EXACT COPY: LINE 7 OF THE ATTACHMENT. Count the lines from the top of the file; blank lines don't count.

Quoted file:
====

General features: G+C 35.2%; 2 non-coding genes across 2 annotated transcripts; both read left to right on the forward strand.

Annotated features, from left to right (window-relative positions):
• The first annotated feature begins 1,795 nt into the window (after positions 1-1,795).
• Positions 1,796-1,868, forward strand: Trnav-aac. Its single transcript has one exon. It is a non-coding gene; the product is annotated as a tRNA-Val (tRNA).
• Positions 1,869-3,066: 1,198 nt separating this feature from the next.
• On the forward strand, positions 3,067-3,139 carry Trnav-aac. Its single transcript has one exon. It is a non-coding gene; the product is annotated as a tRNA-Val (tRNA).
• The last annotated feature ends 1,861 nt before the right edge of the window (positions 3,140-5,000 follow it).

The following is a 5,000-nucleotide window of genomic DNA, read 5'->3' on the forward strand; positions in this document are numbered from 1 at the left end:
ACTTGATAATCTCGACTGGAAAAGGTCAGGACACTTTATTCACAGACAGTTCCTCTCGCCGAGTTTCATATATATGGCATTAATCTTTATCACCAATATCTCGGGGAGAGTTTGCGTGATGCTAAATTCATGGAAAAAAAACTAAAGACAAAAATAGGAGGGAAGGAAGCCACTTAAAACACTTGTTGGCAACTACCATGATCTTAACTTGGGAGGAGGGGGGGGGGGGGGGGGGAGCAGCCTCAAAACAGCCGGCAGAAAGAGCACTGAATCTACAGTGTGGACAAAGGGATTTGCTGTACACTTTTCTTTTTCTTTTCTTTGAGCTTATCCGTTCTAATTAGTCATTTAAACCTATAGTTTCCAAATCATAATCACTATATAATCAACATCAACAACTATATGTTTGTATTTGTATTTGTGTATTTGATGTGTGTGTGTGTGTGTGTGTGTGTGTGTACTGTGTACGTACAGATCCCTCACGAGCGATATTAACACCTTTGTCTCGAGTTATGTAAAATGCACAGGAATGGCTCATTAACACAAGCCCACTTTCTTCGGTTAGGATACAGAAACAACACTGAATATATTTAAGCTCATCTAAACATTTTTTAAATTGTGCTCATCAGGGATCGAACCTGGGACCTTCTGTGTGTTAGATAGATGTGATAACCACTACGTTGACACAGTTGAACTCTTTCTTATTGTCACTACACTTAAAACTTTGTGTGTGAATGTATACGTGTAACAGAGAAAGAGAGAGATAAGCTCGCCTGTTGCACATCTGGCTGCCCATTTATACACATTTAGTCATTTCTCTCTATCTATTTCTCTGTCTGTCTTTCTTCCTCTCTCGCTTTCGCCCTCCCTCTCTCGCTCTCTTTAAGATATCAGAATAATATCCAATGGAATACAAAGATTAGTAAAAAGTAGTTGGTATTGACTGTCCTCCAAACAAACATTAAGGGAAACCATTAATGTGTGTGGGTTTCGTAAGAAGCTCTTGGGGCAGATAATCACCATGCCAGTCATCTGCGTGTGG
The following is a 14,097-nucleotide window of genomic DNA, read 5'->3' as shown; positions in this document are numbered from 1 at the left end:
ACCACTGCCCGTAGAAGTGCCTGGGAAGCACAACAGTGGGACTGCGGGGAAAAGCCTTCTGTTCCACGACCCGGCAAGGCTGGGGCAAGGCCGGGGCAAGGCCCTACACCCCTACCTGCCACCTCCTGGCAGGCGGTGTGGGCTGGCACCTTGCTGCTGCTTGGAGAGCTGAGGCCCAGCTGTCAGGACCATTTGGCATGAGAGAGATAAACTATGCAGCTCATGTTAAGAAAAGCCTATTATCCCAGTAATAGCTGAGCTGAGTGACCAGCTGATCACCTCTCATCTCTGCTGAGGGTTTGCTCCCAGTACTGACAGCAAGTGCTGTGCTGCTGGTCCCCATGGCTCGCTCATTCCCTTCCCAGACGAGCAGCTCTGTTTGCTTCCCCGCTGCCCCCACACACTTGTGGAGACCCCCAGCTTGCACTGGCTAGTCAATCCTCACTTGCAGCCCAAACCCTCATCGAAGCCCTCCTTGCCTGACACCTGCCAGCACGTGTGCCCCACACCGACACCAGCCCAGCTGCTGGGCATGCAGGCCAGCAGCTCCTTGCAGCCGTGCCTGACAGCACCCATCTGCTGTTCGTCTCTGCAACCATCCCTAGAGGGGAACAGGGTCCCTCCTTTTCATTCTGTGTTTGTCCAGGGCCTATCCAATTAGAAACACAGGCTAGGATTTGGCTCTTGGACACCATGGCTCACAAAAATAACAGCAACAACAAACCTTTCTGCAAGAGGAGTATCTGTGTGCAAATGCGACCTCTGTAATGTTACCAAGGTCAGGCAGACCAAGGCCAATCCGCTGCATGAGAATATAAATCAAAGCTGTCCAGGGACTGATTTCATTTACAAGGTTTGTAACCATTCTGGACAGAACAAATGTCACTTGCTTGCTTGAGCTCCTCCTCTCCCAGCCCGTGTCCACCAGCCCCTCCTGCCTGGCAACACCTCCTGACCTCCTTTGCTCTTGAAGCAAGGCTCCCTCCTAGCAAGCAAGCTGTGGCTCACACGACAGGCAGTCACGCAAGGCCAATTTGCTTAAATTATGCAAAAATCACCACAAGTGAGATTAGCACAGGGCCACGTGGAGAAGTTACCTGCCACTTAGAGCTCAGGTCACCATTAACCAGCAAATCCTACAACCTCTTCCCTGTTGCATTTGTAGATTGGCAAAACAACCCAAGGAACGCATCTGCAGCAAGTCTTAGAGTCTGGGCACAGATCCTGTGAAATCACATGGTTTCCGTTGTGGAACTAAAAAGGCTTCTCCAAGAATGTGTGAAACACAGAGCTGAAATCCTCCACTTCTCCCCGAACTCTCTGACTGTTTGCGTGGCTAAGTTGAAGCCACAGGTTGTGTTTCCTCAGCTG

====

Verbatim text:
• The last annotated feature ends 1,861 nt before the right edge of the window (positions 3,140-5,000 follow it).